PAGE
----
Big and shallow fun in Captain America: Civil War

After the San Francisco International Film Festival, I like to clear my palette with a totally escapist, Hollywood-style explosion movie. So Tuesday night, my wife and I saw Captain America: Civil War. And we even saw it in 3D.

I enjoyed it. Well, sort of. I’m giving it a B-.

In case you make a point of ignoring the biggest blockbusters, Marvel Comics has become the biggest studio in Hollywood, cranking out action-and-effects laden superhero movies that a large portion of our population can’t go without. This particular slice of what’s called The Marvel Universe involves The Avengers, a misfit group of superheroes (or “enhanced humans”) that fight evil together when they’re not arguing or fighting evil in their own movies.

While saving the world, The Avengers accidentally kill a few innocent bystanders (it’s really amazing that this doesn’t happen more often). So the governments of the world insist these loose cannons will now only fight evil when the United Nations asks them to. About half of them, led by Iron Man (Robert Downey Jr.), agree. But the other half, led by Captain America (Chris Evans) refuse.

Look at the movie’s title, and you’ll know what side the story falls on.

To the screenwriters’ credit (Christopher Markus and Stephen McFeely, from a graphic novel by Mark Millar), Iron Man’s argument is treated fairly…up to a point. My own point of view: If there are individuals capable of creating mass destruction and are willing to do so for what they think is the greater good, I hope they’re supervised.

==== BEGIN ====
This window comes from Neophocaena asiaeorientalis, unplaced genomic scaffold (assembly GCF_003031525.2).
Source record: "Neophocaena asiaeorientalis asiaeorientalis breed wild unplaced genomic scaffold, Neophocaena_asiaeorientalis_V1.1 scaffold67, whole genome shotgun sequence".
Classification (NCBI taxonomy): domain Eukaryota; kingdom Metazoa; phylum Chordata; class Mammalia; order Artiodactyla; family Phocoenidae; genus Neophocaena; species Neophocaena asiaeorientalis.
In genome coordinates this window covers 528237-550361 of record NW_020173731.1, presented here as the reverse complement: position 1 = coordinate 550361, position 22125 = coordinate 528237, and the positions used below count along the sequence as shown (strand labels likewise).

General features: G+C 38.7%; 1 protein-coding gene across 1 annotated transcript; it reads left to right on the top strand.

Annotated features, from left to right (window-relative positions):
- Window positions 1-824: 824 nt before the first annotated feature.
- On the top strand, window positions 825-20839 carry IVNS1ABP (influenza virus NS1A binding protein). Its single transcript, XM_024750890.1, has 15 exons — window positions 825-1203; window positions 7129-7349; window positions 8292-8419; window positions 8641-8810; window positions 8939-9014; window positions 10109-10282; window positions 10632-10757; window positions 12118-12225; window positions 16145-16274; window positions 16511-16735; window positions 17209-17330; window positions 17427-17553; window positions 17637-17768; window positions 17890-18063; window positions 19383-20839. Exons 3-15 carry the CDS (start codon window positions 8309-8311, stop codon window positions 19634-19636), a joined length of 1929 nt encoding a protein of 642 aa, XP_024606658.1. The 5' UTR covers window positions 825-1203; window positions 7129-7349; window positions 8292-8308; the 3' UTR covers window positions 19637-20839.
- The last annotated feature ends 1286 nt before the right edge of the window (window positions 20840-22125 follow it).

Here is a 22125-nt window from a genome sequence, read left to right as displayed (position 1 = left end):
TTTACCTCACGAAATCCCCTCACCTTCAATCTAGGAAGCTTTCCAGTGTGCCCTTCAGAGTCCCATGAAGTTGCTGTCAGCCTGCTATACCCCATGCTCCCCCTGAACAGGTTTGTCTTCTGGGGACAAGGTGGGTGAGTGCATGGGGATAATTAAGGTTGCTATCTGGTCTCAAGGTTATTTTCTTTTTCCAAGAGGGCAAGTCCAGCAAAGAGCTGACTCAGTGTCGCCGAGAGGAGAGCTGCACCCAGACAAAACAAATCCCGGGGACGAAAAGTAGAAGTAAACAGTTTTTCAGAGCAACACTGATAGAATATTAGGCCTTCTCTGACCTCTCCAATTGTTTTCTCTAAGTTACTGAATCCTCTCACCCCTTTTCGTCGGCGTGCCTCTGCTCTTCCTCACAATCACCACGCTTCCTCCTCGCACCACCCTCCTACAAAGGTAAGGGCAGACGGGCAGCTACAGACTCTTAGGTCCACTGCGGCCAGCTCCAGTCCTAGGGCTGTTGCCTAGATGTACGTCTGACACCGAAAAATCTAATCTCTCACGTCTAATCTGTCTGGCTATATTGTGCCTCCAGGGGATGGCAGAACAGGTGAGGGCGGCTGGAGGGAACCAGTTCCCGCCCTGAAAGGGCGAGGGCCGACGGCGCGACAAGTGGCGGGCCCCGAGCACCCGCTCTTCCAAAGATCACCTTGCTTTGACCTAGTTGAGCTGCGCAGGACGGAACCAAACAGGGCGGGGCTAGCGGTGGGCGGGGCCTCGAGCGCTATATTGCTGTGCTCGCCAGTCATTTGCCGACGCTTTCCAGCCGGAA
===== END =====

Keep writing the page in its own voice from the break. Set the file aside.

The conflict between heroes takes a lot of the fun out of the action sequences–and that’s the movie’s biggest weakness. When both sides are the good guys, there’s no rooting interest. All you can do is wish they would come to their senses and hope that no one gets hurt.

The big centerpiece fight takes place on the tarmac of a large, international, and strangely empty airport. (Why is it empty? So that these powerful beings can destroy millions of dollars’ worth of property without hurting a single innocent bystander.) What makes this sequence fun, despite the lack of a side to root for, is the comedy. The filmmakers wisely added Ant-Man (Paul Rudd) and Spider-Man (newcomer Tom Holland) into this fight–and only this fight–to bring in some much-needed laughs.

Holland’s Peter Parker/Spider-Man is the best thing in this movie, and he has only two scenes. Holland plays the web-slinger as an awkward adolescent who doesn’t know when to shut up. While fighting with Captain America, he points out that the Captain’s shield ignores the laws of physics. Of course, so does almost everything in the movie. Marisa Tomei plays a surprisingly sexy Aunt May.

The much smaller final fight is basically Captain America and the Winter Soldier (Sebastian Stan) going up against Iron Man. It was painful to watch–and not in a good way.

Marvel inserted two hints for future films into the closing credits. One is an obvious sequel. The other promises a new Spider-Man reboot starring Holland. That’s the one I’m looking forward to.

We saw Civil War at the Grand Lake’s beautiful Theater 1. After the New Mission‘s downstairs theater, this is probably the best place to see a big, new 3D blockbuster (like the New Mission, it uses two separate digital projectors for 3D). And if you take price into consideration, it’s probably the best–especially on a Tuesday, when all movies, even those in 3D, cost only $5 a ticket.